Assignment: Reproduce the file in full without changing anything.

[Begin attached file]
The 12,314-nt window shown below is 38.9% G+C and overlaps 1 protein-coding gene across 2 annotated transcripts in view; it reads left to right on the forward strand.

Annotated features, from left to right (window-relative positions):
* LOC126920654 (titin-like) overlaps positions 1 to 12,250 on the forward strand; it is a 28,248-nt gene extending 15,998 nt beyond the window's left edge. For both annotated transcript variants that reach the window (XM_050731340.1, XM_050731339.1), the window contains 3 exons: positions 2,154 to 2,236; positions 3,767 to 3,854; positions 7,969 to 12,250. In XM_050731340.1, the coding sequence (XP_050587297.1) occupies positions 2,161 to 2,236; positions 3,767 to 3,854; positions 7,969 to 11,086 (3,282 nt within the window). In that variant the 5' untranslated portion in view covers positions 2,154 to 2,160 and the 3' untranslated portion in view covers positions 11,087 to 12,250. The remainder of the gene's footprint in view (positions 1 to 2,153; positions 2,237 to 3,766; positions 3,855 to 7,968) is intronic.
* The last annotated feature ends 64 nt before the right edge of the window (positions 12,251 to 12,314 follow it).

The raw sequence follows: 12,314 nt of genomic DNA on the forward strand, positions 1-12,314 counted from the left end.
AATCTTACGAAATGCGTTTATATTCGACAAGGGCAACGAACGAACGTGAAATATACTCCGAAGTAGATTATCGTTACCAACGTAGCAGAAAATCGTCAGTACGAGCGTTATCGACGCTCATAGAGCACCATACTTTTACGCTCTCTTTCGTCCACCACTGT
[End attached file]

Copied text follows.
The 12,314-nt window shown below is 38.9% G+C and overlaps 1 protein-coding gene across 2 annotated transcripts in view; it reads left to right on the forward strand.

Annotated features, from left to right (window-relative positions):
* LOC126920654 (titin-like) overlaps positions 1 to 12,250 on the forward strand; it is a 28,248-nt gene extending 15,998 nt beyond the window's left edge. For both annotated transcript variants that reach the window (XM_050731340.1, XM_050731339.1), the window contains 3 exons: positions 2,154 to 2,236; positions 3,767 to 3,854; positions 7,969 to 12,250. In XM_050731340.1, the coding sequence (XP_050587297.1) occupies positions 2,161 to 2,236; positions 3,767 to 3,854; positions 7,969 to 11,086 (3,282 nt within the window). In that variant the 5' untranslated portion in view covers positions 2,154 to 2,160 and the 3' untranslated portion in view covers positions 11,087 to 12,250. The remainder of the gene's footprint in view (positions 1 to 2,153; positions 2,237 to 3,766; positions 3,855 to 7,968) is intronic.
* The last annotated feature ends 64 nt before the right edge of the window (positions 12,251 to 12,314 follow it).

The raw sequence follows: 12,314 nt of genomic DNA on the forward strand, positions 1-12,314 counted from the left end.
AATCTTACGAAATGCGTTTATATTCGACAAGGGCAACGAACGAACGTGAAATATACTCCGAAGTAGATTATCGTTACCAACGTAGCAGAAAATCGTCAGTACGAGCGTTATCGACGCTCATAGAGCACCATACTTTTACGCTCTCTTTCGTCCACCACTGT